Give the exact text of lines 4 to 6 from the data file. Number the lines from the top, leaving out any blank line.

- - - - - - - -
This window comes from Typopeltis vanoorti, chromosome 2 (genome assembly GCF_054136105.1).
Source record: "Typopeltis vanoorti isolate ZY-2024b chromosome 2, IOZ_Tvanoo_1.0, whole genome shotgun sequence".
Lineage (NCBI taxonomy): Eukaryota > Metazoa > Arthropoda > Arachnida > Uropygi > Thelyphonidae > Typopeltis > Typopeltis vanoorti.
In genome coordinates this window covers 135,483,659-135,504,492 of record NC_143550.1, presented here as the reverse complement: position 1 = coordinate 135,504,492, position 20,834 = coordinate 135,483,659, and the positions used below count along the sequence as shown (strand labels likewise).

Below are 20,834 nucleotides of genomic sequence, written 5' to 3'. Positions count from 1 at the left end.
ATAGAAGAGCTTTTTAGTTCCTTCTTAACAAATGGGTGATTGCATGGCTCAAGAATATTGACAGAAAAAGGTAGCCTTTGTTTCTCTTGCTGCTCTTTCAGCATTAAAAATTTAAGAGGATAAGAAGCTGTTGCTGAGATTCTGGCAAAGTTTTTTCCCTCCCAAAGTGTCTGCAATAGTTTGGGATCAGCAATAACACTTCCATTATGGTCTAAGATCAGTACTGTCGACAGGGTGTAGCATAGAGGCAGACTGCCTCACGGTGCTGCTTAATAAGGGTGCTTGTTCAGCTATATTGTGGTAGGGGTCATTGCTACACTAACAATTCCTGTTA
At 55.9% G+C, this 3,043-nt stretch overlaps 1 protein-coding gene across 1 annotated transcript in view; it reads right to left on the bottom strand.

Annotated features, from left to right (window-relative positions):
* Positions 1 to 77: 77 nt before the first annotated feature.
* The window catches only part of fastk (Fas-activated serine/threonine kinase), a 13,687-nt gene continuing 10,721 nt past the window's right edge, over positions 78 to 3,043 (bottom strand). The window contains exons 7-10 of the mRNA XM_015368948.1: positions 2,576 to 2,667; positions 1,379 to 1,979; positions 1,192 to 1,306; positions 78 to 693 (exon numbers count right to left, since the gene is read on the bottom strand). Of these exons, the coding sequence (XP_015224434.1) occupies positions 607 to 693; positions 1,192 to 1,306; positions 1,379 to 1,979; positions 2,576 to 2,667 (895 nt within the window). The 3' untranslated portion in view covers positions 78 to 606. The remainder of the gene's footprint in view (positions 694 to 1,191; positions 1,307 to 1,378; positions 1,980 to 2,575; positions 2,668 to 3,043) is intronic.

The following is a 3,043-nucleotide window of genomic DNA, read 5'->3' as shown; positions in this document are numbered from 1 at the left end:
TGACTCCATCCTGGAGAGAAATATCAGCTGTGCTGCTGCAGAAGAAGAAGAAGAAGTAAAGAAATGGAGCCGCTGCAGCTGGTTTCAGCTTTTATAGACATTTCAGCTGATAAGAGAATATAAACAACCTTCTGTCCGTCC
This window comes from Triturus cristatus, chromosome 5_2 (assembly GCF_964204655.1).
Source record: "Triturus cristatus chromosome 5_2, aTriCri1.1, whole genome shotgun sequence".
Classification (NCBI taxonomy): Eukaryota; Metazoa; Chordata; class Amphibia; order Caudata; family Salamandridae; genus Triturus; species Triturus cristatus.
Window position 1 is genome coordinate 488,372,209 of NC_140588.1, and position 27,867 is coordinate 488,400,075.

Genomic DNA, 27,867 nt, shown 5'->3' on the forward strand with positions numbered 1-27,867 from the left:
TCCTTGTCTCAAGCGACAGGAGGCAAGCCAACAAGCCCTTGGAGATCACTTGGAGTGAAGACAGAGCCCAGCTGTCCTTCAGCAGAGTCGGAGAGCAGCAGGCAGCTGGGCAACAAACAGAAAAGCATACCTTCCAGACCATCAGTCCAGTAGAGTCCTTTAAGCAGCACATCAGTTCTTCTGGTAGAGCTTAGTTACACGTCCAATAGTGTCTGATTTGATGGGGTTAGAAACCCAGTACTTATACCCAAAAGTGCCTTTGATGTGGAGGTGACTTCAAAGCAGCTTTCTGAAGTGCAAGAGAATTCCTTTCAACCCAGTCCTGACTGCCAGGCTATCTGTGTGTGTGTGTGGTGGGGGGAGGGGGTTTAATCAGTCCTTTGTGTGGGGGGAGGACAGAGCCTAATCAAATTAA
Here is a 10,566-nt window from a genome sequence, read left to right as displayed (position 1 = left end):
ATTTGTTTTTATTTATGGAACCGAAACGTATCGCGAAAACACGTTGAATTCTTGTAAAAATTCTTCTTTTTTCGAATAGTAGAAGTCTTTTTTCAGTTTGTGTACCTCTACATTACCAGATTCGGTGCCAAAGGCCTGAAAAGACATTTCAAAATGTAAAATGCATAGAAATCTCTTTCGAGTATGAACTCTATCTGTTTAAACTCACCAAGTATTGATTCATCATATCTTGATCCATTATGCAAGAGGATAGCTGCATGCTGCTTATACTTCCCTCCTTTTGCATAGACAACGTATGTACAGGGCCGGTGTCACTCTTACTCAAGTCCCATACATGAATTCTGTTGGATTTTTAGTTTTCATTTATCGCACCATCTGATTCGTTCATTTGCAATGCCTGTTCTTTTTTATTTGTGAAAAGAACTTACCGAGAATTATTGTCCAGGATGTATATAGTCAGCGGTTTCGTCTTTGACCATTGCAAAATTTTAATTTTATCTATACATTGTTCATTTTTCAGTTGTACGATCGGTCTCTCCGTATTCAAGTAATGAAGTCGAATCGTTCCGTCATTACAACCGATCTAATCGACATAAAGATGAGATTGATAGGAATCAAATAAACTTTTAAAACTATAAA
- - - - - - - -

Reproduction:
In genome coordinates this window covers 135,483,659-135,504,492 of record NC_143550.1, presented here as the reverse complement: position 1 = coordinate 135,504,492, position 20,834 = coordinate 135,483,659, and the positions used below count along the sequence as shown (strand labels likewise).

Below are 20,834 nucleotides of genomic sequence, written 5' to 3'. Positions count from 1 at the left end.
ATAGAAGAGCTTTTTAGTTCCTTCTTAACAAATGGGTGATTGCATGGCTCAAGAATATTGACAGAAAAAGGTAGCCTTTGTTTCTCTTGCTGCTCTTTCAGCATTAAAAATTTAAGAGGATAAGAAGCTGTTGCTGAGATTCTGGCAAAGTTTTTTCCCTCCCAAAGTGTCTGCAATAGTTTGGGATCAGCAATAACACTTCCATTATGGTCTAAGATCAGTACTGTCGACAGGGTGTAGCATAGAGGCAGACTGCCTCACGGTGCTGCTTAATAAGGGTGCTTGTTCAGCTATATTGTGGTAGGGGTCATTGCTACACTAACAATTCCTGTTA